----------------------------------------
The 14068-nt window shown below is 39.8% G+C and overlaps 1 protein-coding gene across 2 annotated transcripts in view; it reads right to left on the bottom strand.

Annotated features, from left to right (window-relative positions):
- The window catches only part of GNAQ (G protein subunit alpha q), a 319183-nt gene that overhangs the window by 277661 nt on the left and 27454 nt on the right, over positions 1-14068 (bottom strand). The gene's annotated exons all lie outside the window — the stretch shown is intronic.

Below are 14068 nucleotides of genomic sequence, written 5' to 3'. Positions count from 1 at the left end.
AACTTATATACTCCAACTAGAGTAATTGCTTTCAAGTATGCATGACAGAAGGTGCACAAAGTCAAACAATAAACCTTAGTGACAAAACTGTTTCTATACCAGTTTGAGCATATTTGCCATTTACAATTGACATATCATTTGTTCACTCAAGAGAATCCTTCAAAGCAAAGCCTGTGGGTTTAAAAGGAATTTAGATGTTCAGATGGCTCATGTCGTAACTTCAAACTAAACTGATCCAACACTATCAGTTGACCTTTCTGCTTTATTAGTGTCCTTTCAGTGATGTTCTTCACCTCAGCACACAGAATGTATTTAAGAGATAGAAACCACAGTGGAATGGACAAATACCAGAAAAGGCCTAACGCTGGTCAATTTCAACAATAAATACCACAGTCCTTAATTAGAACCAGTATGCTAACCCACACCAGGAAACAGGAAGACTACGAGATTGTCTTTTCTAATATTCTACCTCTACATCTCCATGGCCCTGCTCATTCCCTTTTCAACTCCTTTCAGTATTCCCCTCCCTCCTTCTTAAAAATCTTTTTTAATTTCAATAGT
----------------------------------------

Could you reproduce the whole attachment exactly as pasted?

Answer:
The 14068-nt window shown below is 39.8% G+C and overlaps 1 protein-coding gene across 2 annotated transcripts in view; it reads right to left on the bottom strand.

Annotated features, from left to right (window-relative positions):
- The window catches only part of GNAQ (G protein subunit alpha q), a 319183-nt gene that overhangs the window by 277661 nt on the left and 27454 nt on the right, over positions 1-14068 (bottom strand). The gene's annotated exons all lie outside the window — the stretch shown is intronic.

Below are 14068 nucleotides of genomic sequence, written 5' to 3'. Positions count from 1 at the left end.
AACTTATATACTCCAACTAGAGTAATTGCTTTCAAGTATGCATGACAGAAGGTGCACAAAGTCAAACAATAAACCTTAGTGACAAAACTGTTTCTATACCAGTTTGAGCATATTTGCCATTTACAATTGACATATCATTTGTTCACTCAAGAGAATCCTTCAAAGCAAAGCCTGTGGGTTTAAAAGGAATTTAGATGTTCAGATGGCTCATGTCGTAACTTCAAACTAAACTGATCCAACACTATCAGTTGACCTTTCTGCTTTATTAGTGTCCTTTCAGTGATGTTCTTCACCTCAGCACACAGAATGTATTTAAGAGATAGAAACCACAGTGGAATGGACAAATACCAGAAAAGGCCTAACGCTGGTCAATTTCAACAATAAATACCACAGTCCTTAATTAGAACCAGTATGCTAACCCACACCAGGAAACAGGAAGACTACGAGATTGTCTTTTCTAATATTCTACCTCTACATCTCCATGGCCCTGCTCATTCCCTTTTCAACTCCTTTCAGTATTCCCCTCCCTCCTTCTTAAAAATCTTTTTTAATTTCAATAGT